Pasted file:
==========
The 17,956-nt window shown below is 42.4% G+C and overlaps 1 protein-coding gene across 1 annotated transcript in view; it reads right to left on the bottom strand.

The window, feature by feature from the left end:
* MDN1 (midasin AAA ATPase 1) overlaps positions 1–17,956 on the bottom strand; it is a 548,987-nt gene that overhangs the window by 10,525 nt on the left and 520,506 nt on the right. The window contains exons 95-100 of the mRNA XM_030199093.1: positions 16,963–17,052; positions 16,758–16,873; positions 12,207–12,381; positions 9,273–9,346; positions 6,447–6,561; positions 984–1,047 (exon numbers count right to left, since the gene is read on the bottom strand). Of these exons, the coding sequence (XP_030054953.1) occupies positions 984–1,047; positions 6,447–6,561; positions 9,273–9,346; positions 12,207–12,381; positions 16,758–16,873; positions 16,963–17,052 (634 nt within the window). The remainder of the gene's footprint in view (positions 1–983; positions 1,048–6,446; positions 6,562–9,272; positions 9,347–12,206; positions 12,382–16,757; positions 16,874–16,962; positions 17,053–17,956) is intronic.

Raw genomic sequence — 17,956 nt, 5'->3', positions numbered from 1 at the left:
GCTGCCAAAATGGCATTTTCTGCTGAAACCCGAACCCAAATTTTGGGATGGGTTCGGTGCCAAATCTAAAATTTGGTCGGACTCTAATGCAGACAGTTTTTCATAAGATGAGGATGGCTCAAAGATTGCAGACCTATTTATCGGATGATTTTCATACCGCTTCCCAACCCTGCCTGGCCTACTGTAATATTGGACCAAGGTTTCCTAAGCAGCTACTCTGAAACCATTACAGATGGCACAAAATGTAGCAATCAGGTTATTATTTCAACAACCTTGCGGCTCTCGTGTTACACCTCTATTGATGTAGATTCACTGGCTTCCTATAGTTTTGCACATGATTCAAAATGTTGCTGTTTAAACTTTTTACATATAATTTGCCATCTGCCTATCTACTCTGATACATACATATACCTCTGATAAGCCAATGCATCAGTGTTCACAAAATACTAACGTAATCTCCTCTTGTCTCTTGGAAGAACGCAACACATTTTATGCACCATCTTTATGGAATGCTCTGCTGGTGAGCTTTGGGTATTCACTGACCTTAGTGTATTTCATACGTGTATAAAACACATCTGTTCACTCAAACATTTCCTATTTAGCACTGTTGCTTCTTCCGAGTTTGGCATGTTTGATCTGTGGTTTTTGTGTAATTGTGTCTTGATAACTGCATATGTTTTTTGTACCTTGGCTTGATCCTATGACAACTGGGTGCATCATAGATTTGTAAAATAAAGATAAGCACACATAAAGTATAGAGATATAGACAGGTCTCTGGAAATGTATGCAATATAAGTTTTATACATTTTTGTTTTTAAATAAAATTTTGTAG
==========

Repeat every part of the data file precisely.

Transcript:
The 17,956-nt window shown below is 42.4% G+C and overlaps 1 protein-coding gene across 1 annotated transcript in view; it reads right to left on the bottom strand.

The window, feature by feature from the left end:
* MDN1 (midasin AAA ATPase 1) overlaps positions 1–17,956 on the bottom strand; it is a 548,987-nt gene that overhangs the window by 10,525 nt on the left and 520,506 nt on the right. The window contains exons 95-100 of the mRNA XM_030199093.1: positions 16,963–17,052; positions 16,758–16,873; positions 12,207–12,381; positions 9,273–9,346; positions 6,447–6,561; positions 984–1,047 (exon numbers count right to left, since the gene is read on the bottom strand). Of these exons, the coding sequence (XP_030054953.1) occupies positions 984–1,047; positions 6,447–6,561; positions 9,273–9,346; positions 12,207–12,381; positions 16,758–16,873; positions 16,963–17,052 (634 nt within the window). The remainder of the gene's footprint in view (positions 1–983; positions 1,048–6,446; positions 6,562–9,272; positions 9,347–12,206; positions 12,382–16,757; positions 16,874–16,962; positions 17,053–17,956) is intronic.

Raw genomic sequence — 17,956 nt, 5'->3', positions numbered from 1 at the left:
GCTGCCAAAATGGCATTTTCTGCTGAAACCCGAACCCAAATTTTGGGATGGGTTCGGTGCCAAATCTAAAATTTGGTCGGACTCTAATGCAGACAGTTTTTCATAAGATGAGGATGGCTCAAAGATTGCAGACCTATTTATCGGATGATTTTCATACCGCTTCCCAACCCTGCCTGGCCTACTGTAATATTGGACCAAGGTTTCCTAAGCAGCTACTCTGAAACCATTACAGATGGCACAAAATGTAGCAATCAGGTTATTATTTCAACAACCTTGCGGCTCTCGTGTTACACCTCTATTGATGTAGATTCACTGGCTTCCTATAGTTTTGCACATGATTCAAAATGTTGCTGTTTAAACTTTTTACATATAATTTGCCATCTGCCTATCTACTCTGATACATACATATACCTCTGATAAGCCAATGCATCAGTGTTCACAAAATACTAACGTAATCTCCTCTTGTCTCTTGGAAGAACGCAACACATTTTATGCACCATCTTTATGGAATGCTCTGCTGGTGAGCTTTGGGTATTCACTGACCTTAGTGTATTTCATACGTGTATAAAACACATCTGTTCACTCAAACATTTCCTATTTAGCACTGTTGCTTCTTCCGAGTTTGGCATGTTTGATCTGTGGTTTTTGTGTAATTGTGTCTTGATAACTGCATATGTTTTTTGTACCTTGGCTTGATCCTATGACAACTGGGTGCATCATAGATTTGTAAAATAAAGATAAGCACACATAAAGTATAGAGATATAGACAGGTCTCTGGAAATGTATGCAATATAAGTTTTATACATTTTTGTTTTTAAATAAAATTTTGTAG